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From the Happy Valley Showdown:
“Azwan and the Savages, led by renaissance man Azwan Badruzaman (rapper, freestyler, songwriter, actor, comedian and filmmaker), were a power trio that tore up the stage like Nirvana’s whimsical cousins. His powerful and fantastically theatrical vocals were one of the night’s brightest highlights; he possessed a laser-focused high vibrato, like a cross between Lora Logic and the guy from The Darkness. Even a suddenly out-of-tune guitar didn’t faze the threesome. An impressive set.” -Ken Maiuri
AN ARTICLE FROM the DUX COOP
The first thing you need to know about Azwan is that he is not Aziz Ansari from NBC’s Parks and Recreation. To add to that list, Azwan is not a type of interment, animal, or African cultural practice. Truth be told, I spent several hours listening to Azwan’s music, reading over his bio, exploring his website, conducting an interview, and I still have no idea what the hell Azwan is. So maybe I shouldn’t spend this article telling you what Azwan is, maybe I should just tell you what he isn’t.
Aswan is not your typical musical artist. In fact, Azwan isn’t really a musical artist at all. He is just an artist, using many different mediums for creative expression and entertainment. While Azwan began making music at age 18, he spent most of his early years in the film industry. “I grew up making a lot of home movies,” Azwan told TheCoope, “very goofball stuff, and I think that humor leaked into my early music.” And it did. While the artist himself may define his music as “silly” and “not too serious” it is clear that Azwan is an artist who appreciates music for the sense of expression and experimentation. In Azwan’s new studio release, Violent Laughter, he doesn’t restrict himself to the confines of any particular genera or music theme. His music exists simply to experiment with what can be done with music, particular techniques, and a wide verity of sounds. This brings me to my next point.
Azwan is not a guitarist… or a pianist… or a singer song writer… or really anything for that matter. Despite the fact that Azwan is able to play a multitude of instruments and play them well—a skill showcased in Violent Laughter—Azwan doesn’t like to think of himself as being really an anything. “Overall, being influenced by a lot of things is great,” said Azwan, “because you don’t have to worry about limiting yourself to a genre.” This is true. In addition to being influenced by his film making past, Azwan also told TheCoope that he draws most of his musical inspiration from a wide range. This includes whatever happens to be in his CD wallet to Grammy winner Frank Ocean (#like). This wide range of musical influence is evident right form track number one of his new studio album.
So knowing what Azwan isn’t, what can listeners expect of his music? Violent Laughter is the third solo album put out by Azwan. And while he never tries to “mime” any particular artist, he admits that, at times, sounds derived heavily form other artist’s do work themselves in. But it’s not so much about the sounds in Violent Laughter that make it special; it’s more about how they combine. And as you could probably guess, these sound combinations are as divers and random as Azwan’s influences.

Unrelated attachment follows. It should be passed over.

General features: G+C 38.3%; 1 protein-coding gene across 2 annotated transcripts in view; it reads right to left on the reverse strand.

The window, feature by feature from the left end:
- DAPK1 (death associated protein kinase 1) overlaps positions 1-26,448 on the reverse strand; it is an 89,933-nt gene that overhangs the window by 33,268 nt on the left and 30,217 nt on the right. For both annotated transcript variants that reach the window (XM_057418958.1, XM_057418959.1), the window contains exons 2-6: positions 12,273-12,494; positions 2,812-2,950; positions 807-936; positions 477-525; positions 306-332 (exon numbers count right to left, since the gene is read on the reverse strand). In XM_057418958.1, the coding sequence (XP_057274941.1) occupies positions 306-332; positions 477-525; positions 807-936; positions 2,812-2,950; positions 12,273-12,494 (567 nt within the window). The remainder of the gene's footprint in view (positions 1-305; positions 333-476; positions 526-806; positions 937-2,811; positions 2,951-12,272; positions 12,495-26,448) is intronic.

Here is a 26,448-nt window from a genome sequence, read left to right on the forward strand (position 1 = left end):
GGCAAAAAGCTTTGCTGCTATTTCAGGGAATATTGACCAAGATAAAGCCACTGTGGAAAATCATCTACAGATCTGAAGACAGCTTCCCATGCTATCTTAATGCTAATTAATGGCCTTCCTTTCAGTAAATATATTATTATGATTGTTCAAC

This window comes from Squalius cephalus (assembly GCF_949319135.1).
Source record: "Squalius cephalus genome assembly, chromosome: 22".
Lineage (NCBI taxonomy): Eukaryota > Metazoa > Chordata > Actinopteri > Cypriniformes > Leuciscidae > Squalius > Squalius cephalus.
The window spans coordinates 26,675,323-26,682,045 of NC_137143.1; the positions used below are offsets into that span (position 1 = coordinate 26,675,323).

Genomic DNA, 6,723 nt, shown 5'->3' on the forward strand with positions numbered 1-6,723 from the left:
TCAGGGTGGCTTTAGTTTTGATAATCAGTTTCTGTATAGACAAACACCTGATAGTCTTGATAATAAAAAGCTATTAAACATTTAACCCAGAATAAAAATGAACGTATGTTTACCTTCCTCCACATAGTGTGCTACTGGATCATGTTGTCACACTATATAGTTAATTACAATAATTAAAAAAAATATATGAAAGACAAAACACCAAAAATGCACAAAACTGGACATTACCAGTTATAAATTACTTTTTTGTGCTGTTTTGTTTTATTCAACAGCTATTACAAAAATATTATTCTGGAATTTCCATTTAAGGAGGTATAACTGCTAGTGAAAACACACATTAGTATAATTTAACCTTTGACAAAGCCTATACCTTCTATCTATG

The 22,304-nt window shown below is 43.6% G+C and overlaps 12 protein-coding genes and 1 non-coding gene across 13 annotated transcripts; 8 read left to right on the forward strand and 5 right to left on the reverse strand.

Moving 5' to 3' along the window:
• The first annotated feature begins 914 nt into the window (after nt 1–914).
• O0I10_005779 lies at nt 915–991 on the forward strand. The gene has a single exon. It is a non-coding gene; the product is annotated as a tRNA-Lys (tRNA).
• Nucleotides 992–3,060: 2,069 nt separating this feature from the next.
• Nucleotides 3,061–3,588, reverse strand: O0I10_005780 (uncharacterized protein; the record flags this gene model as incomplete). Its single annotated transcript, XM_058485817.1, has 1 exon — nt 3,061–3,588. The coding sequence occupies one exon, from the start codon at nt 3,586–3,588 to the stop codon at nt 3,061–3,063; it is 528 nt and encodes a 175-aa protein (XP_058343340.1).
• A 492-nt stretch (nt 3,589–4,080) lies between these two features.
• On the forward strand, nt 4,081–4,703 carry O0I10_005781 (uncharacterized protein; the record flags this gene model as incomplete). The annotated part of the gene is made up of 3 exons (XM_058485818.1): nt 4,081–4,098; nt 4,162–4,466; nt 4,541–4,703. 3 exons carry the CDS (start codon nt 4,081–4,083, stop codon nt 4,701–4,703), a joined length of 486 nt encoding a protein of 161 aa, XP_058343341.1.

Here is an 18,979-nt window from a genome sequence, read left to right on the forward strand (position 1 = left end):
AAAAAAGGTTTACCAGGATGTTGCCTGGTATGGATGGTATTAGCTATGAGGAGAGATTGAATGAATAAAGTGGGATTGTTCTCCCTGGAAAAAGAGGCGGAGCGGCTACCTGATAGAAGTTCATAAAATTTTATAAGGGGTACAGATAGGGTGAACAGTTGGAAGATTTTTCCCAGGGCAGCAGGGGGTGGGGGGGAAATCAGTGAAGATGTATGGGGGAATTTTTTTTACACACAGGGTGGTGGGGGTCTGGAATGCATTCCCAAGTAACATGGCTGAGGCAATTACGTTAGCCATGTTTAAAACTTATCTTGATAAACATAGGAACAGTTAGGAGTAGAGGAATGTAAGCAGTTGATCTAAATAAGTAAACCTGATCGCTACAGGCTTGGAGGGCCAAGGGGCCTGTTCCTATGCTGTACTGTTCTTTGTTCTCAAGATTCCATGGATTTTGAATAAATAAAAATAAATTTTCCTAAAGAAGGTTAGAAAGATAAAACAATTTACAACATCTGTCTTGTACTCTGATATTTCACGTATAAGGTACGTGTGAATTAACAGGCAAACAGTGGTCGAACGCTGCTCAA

Take track one, “Tuxedo,” for instance, which sounds like a hybrid between flamboyant David Bowie vocals and a post grunge Weezer base beat. Or track four “W/ Cupid,” which is a blend of what I can best describe as early 90s hip-hop with subtle nuances of classical acoustic guitar. Track after track each song sounds different. Nearly an hour later, after having listened to the entire album, I couldn’t tell you what this guy sounds like. The album its self is incredibly diverse and original; no song sounds exactly like any other. This is both good and bad. Just because you like one track doesn’t guarantee that you will be interested in any others. But this also makes the album a much richer musical experiences. The album showcases a wide range of ideas to its listener, and serves its purpose as an experimental music creation.
The only thing that is constant in Azwan’s music, is that it’s hilarious. The music is full of comedic allusions like on “W/ Cupid” when he talks about is how the only reason guys go on dates is so they can make out (#preach). And to second that, most of the tracks on Violent Laughter are relatively short. This is good, because the track is often over before the listener can get bored with the song’s comedic concept or the musical styling.
Violent Laughter is an interesting mix of serious musical styling’s and comedic song material but also showcases a more developed Azwan than on past albums. “I feel more mature (some would disagree). I think the maturity will come out in my music but hopefully it’s not too serious.” The music has improved but the defining stylistic attribute of comedic attitude of Azwan remains. Even as his musical styling’s evolve, the guy still can’t stop being funny. So now that Azwan has finished his third studio album, what’s next? Azwan told TheCoope “I wanna hit the road again and after another album I would maybe like to produce a film, probably a dramedy or a film noir” But for Azwan, being as silly, unpredictable and diverse as an artist as he is, maybe it would be easier to just say what he won’t do next than what he will.
Written by: Alex Baumgarten